Can't Get It 

   Outta My Head

       

                 A Baby Boomer

 

                           Muses on The Music

Music for those 12 Days of Christmas

December 23, 2016

       In tune with the season, and that traditional English Christmas song, over the next couple weeks I (and your true love) will bring to you musical gift suggestions for the 12 days of Christmas — which, FYI, start on the holiday itself and end on Jan. 6, the Feast of the Epiphany.

       We will bring you the presents in four batches, starting today; like Brown and USPS, we don’t deliver on holidays. So, you can rattle the box, but Do Not Open till Christmas!.

       Unlike the traditional song, this won’t be cumulative — you won’t be getting a partridge and a pear tree all 12 days. All the geese and hens and swans would get pretty messy — not to mention if the maids a-milking brought their cows. Worse yet, all those Partridge Family LPs?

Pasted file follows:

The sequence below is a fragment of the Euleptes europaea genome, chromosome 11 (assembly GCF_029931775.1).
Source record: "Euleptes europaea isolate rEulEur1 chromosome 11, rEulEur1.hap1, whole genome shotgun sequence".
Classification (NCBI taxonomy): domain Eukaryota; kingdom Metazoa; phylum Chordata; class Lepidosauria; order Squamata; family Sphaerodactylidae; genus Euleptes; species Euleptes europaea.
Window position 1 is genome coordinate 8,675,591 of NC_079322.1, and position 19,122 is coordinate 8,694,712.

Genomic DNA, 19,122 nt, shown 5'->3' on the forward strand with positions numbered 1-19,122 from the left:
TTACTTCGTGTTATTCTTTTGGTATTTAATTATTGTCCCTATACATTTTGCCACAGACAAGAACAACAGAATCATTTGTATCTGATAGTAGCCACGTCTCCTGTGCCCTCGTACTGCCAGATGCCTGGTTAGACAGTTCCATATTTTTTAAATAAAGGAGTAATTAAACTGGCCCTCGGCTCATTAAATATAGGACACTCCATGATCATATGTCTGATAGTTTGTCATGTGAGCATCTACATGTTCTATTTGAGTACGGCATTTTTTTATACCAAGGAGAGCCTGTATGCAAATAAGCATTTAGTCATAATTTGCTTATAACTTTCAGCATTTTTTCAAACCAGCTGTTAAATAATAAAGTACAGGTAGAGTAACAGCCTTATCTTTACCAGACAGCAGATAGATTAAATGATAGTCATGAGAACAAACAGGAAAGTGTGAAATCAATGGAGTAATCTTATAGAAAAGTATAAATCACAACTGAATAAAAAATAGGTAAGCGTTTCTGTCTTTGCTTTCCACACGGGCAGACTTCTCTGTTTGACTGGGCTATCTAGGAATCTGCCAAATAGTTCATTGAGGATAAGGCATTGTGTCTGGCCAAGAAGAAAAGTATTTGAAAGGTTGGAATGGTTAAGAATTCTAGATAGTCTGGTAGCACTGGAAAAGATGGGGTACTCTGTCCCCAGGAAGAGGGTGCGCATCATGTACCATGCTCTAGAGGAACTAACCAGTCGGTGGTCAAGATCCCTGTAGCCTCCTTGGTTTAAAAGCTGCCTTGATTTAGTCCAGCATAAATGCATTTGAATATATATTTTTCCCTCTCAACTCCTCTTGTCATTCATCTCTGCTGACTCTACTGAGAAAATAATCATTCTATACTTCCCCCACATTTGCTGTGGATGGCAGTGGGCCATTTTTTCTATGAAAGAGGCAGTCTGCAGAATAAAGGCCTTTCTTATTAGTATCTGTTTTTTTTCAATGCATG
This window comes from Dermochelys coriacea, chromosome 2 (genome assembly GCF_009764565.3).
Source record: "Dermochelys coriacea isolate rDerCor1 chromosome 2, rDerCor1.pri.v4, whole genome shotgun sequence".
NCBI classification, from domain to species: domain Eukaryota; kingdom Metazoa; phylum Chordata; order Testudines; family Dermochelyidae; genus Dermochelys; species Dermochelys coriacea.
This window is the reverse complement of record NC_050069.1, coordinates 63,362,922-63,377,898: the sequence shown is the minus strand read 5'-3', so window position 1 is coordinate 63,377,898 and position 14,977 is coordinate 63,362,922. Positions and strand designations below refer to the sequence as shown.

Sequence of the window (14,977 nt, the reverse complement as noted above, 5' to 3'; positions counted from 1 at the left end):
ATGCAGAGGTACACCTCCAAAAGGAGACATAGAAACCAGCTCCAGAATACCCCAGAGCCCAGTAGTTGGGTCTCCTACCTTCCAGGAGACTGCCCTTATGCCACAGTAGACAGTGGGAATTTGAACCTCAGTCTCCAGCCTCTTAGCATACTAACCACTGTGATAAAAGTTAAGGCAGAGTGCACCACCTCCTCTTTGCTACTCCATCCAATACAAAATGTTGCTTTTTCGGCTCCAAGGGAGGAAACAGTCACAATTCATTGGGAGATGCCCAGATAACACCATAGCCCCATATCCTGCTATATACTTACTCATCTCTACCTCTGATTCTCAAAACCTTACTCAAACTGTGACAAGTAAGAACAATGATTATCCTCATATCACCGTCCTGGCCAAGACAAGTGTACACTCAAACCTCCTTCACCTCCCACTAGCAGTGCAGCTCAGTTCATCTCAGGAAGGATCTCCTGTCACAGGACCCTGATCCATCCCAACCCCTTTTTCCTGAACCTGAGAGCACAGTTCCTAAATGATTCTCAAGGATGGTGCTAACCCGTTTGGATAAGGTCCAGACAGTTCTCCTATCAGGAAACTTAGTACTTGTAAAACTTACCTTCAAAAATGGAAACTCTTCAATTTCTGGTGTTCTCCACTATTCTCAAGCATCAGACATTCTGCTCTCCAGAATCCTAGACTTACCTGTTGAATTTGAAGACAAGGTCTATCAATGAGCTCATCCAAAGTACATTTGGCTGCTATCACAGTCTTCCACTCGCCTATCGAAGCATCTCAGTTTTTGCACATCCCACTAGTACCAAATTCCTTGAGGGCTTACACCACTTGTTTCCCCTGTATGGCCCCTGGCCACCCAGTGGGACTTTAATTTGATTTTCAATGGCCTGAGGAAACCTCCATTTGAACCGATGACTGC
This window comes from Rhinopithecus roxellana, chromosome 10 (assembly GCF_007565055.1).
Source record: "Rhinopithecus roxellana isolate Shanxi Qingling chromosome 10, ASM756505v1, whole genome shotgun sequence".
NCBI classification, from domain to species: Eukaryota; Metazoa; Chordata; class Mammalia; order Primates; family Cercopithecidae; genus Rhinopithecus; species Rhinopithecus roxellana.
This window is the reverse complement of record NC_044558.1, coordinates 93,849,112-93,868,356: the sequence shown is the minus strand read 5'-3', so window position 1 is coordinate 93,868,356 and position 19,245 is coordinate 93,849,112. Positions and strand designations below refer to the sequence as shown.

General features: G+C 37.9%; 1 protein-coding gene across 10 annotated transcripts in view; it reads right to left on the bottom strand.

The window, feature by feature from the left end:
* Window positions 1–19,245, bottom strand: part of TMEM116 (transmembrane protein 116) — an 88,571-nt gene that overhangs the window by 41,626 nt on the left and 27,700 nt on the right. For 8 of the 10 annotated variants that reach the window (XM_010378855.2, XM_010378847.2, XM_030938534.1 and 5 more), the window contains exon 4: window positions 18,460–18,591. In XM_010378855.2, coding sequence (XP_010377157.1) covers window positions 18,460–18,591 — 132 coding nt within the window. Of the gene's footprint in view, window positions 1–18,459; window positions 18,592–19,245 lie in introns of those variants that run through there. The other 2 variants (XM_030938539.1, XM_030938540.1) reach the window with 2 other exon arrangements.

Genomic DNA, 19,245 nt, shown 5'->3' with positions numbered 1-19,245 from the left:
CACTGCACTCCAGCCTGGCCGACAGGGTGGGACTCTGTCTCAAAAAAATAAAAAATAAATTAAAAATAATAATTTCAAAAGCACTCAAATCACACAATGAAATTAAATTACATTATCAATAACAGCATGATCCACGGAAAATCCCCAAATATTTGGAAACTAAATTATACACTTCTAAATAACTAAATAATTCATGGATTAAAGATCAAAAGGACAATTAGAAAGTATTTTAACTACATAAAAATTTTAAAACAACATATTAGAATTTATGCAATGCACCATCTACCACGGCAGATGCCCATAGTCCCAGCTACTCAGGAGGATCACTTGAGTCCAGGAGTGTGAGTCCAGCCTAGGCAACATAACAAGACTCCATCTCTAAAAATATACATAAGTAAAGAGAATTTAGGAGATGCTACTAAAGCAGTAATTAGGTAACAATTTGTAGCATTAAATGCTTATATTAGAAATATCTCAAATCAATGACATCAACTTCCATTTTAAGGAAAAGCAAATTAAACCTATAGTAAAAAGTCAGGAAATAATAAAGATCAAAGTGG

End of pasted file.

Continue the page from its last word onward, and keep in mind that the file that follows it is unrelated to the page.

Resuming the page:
A Partridge in a Pear Tree

       On the First Day of Christmas, if you’re unlucky, your true love will bring you “I Think I Love You” (why is he/she unsure?) by the Partridge Family. If he or she also brings you one or more of their eight (seriously?) studio albums, with or without the pear tree, it may be a sign that your relationship is doomed. And if David Cassidy shows up at the door, “Run away!”

       As for the pear tree, don’t know where he or she will get that. You might be able to substitute a “Lemon Tree” — very pretty, I’m told — by Peter, Paul and Mary, or that banana tree Arthur Lyman’s “Yellow Bird” was up in, back in 1961. (And hang onto the bird for a couple days.) You could get the pear from Little Feat’s “Cold, Cold, Cold” (appropriate to the season, too): “Give me a peach, or a pear, or a coconut please.”

 

Two Turtle Doves

       On the Second Day, he or she could try to mail it in, and bring you Howard Kaylen and Mark Volman, or albums by them or the group they helped found.

       But they would be wrong. Turtle doves are birds, of the genus streptopelia, not shelled amphibians, Phlorescent Leeches or Eddies, or 60s rock bands. They’re not white, either, so you’ll have to settle for “Wings of a Dove,” either by Dolly Parton or Marty Robbins, or “On the Edge of 17” by Stevie Nicks (perhaps from her fine collection, “Stevie Mumbles Her Greatest Hits”?).

 

Please reload